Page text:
12. I could have told you that Keith already. Button’s championship told the average person who tuned in on the off chance, everything there is about his “skill”. From nowhere to champion – what other conclusion can there be that it was 95% down to the car. It will always be so if the cars are so different in design and performance. Dedicated F1 fans know that if the top cars are relatively the same, the driver comes into his own a lot more, as we saw in the latter half of the season. Hence, why ‘Autosport’ magazine accurately voted Hamilton and not Button as their driver of the season. But the first half of the season was a complete joke – it must have been to have two ZEROS like Button and Barrichello winning everything.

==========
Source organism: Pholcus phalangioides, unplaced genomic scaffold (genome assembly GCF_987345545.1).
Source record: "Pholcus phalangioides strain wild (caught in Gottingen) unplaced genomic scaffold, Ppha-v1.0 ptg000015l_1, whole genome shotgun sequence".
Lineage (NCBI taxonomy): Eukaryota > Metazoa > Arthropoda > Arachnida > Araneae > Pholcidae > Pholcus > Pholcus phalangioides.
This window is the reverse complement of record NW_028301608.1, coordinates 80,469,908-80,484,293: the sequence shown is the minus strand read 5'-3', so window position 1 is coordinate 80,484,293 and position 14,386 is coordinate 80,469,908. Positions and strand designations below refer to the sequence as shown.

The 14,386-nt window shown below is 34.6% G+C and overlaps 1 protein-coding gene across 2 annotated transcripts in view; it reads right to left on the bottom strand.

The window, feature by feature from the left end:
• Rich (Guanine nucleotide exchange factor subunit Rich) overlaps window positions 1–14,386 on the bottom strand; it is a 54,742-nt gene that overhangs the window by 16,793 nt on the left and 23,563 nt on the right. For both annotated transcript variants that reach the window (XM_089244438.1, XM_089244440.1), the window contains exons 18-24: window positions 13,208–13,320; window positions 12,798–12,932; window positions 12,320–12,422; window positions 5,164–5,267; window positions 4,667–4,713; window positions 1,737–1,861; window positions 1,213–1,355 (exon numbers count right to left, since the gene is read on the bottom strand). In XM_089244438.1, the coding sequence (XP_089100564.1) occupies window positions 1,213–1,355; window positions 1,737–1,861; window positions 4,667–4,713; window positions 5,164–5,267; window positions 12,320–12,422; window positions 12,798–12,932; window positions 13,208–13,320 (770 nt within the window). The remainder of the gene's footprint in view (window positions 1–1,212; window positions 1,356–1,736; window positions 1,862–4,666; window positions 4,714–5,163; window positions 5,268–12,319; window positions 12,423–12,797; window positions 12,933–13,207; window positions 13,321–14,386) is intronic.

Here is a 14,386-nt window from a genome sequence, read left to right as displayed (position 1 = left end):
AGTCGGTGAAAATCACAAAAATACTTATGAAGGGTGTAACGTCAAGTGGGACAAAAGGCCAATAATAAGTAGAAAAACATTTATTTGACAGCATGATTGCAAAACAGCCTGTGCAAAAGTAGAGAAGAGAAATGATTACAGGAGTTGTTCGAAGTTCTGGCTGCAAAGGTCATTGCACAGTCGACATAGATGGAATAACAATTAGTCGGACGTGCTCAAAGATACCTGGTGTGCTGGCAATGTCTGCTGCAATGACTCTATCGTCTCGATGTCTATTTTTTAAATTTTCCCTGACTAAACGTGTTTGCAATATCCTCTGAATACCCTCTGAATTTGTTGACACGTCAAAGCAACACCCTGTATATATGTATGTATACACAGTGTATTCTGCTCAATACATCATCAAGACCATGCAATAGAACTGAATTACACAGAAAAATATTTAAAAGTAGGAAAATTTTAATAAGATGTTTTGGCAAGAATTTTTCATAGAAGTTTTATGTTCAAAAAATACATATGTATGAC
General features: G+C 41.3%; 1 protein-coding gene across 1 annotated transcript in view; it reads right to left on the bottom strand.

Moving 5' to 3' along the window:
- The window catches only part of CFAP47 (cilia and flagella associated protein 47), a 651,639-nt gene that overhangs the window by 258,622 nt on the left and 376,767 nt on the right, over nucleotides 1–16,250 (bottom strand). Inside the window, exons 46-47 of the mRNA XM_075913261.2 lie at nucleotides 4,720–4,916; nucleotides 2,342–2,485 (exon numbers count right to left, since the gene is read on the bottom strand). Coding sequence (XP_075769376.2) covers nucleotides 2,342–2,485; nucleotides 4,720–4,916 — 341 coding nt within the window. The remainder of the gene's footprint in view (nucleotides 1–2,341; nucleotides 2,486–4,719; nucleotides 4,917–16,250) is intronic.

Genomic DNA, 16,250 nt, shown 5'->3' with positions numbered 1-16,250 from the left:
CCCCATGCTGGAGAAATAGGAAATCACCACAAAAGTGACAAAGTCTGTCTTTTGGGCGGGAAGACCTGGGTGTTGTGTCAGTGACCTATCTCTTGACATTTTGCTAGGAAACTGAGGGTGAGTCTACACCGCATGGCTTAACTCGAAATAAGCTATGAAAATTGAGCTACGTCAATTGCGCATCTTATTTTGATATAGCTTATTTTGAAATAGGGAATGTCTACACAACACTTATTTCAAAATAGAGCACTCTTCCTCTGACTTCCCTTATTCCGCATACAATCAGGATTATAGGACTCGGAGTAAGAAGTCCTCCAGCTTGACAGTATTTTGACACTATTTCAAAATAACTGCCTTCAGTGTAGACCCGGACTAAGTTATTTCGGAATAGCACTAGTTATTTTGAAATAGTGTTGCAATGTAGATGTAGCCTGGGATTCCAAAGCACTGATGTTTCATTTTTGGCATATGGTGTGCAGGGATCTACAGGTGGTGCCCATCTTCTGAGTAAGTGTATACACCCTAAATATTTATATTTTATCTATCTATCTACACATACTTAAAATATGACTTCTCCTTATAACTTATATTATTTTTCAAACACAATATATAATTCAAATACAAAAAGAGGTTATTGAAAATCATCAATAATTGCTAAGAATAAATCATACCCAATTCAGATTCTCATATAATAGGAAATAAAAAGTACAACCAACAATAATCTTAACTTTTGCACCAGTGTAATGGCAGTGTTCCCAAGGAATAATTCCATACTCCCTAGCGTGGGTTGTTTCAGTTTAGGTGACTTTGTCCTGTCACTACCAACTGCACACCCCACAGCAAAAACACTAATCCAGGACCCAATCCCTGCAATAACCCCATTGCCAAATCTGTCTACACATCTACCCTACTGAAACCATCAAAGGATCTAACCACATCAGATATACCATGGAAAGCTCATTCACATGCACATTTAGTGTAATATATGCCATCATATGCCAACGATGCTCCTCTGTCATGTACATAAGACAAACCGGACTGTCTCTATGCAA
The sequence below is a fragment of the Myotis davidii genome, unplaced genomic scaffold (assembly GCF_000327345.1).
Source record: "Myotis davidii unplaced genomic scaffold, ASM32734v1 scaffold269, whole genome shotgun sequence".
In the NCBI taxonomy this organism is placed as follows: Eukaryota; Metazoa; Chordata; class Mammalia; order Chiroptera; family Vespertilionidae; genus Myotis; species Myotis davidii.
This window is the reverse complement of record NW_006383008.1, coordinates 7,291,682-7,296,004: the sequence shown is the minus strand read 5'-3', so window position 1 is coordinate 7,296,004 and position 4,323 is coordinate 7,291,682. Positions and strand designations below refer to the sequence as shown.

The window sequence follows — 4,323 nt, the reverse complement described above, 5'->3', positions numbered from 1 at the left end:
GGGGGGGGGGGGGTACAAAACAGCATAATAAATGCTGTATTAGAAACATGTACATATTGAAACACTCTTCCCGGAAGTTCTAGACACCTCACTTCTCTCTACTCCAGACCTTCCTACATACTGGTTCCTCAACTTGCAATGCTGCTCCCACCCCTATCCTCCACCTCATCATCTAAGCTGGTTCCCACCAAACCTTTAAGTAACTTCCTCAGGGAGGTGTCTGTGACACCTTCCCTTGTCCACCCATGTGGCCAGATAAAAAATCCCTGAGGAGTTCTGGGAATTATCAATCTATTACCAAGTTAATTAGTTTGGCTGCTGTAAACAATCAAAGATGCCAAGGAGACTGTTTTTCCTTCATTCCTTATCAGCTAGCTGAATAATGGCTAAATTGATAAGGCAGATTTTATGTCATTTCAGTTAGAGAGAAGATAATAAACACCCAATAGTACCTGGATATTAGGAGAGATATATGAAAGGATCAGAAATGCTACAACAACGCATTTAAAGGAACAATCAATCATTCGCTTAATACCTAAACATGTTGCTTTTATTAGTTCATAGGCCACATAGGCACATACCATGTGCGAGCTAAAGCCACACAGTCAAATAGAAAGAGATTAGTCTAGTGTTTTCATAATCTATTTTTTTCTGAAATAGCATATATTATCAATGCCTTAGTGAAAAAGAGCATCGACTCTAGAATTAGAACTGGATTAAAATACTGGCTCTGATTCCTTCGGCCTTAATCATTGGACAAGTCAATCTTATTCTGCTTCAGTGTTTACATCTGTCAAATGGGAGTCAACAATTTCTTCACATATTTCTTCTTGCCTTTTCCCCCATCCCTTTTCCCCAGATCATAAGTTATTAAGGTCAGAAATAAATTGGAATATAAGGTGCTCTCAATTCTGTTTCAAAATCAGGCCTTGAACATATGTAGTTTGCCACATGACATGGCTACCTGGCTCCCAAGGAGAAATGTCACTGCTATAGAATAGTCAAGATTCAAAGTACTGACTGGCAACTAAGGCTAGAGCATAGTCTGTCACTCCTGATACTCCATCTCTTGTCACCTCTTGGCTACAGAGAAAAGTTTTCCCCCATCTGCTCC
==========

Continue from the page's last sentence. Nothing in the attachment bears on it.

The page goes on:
Perhaps we should just accept that if F1 is to remain as it is, that is how it will be perceived. It will still be popular and glamorous, and if a non-F1 fan tunes in for the crashes, at least they are tuning in.

    1. Presumably you think when Hamilton wins it is 95% down to him…

      1. No, if you read my post properly, I said

        “Dedicated F1 fans know that if the top cars are relatively the same, the driver comes into his own a lot more, as we saw in the latter half of the season.”

        I would say when the cars are more equal in performance, as in the latter half of the season, the driver input is more like 30-40%.

        Are you saying that Button has always been champion material? With him, in a bad car, he trundled around like an also ran, shrugging his shoulders and saying “s’not my fault”. With Lewis, he tried to wring every last ounce of drive from a poor car and was clearly extremely frustrated at not being able to do more. Maybe that’s why so many people came out and said it was the car not the driver this year. Maybe the fact Lewis is favourite for the title next year should tell you something about the two differing abilities.